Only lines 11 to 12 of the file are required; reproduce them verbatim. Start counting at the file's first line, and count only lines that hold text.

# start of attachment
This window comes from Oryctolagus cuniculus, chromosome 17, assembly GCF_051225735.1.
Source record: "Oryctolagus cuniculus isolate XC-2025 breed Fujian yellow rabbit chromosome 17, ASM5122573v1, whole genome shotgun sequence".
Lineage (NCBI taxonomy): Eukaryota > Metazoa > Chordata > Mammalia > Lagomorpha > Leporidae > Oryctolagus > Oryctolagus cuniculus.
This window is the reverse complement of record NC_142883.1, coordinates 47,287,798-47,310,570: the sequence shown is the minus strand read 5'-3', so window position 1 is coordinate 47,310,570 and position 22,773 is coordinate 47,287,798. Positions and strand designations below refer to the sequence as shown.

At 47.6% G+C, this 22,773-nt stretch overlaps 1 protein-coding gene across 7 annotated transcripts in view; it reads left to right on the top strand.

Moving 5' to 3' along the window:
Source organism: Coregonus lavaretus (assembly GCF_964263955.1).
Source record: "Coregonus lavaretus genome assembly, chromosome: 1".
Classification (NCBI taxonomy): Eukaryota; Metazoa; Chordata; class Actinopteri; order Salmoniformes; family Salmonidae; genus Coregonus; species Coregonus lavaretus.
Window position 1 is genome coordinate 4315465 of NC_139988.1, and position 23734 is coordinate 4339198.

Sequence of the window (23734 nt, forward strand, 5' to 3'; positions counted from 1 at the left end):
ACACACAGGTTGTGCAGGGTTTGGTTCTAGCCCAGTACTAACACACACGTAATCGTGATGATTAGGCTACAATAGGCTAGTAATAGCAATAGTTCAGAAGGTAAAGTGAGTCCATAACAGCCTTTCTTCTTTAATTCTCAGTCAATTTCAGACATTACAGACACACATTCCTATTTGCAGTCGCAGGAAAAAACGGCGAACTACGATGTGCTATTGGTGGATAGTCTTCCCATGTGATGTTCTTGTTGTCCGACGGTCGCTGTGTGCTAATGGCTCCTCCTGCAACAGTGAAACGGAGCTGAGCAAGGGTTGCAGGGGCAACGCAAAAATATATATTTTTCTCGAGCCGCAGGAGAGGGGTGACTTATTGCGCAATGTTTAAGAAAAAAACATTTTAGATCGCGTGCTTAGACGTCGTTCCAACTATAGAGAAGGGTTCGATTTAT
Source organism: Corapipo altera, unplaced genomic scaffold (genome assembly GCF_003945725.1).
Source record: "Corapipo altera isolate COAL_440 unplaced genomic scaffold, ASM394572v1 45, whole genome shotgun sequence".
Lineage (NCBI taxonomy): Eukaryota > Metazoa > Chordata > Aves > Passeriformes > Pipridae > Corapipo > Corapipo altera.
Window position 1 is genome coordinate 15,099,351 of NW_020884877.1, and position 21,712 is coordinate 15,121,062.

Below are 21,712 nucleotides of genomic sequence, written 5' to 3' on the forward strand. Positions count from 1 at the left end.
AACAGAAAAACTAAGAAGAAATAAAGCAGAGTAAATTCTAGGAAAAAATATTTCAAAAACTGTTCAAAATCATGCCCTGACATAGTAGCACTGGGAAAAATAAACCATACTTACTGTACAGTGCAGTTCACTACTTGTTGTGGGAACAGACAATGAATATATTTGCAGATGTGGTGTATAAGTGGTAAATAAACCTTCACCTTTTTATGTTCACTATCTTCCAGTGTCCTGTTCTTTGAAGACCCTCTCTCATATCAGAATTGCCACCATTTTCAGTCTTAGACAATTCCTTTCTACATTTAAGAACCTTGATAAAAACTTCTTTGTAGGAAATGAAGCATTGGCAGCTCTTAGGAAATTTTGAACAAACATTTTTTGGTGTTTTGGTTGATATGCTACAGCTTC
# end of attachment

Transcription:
Sequence of the window (23734 nt, forward strand, 5' to 3'; positions counted from 1 at the left end):
ACACACAGGTTGTGCAGGGTTTGGTTCTAGCCCAGTACTAACACACACGTAATCGTGATGATTAGGCTACAATAGGCTAGTAATAGCAATAGTTCAGAAGGTAAAGTGAGTCCATAACAGCCTTTCTTCTTTAATTCTCAGTCAATTTCAGACATTACAGACACACATTCCTATTTGCAGTCGCAGGAAAAAACGGCGAACTACGATGTGCTATTGGTGGATAGTCTTCCCATGTGATGTTCTTGTTGTCCGACGGTCGCTGTGTGCTAATGGCTCCTCCTGCAACAGTGAAACGGAGCTGAGCAAGGGTTGCAGGGGCAACGCAAAAATATATATTTTTCTCGAGCCGCAGGAGAGGGGTGACTTATTGCGCAATGTTTAAGAAAAAAACATTTTAGATCGCGTGCTTAGACGTCGTTCCAACTATAGAGAAGGGTTCGATTTAT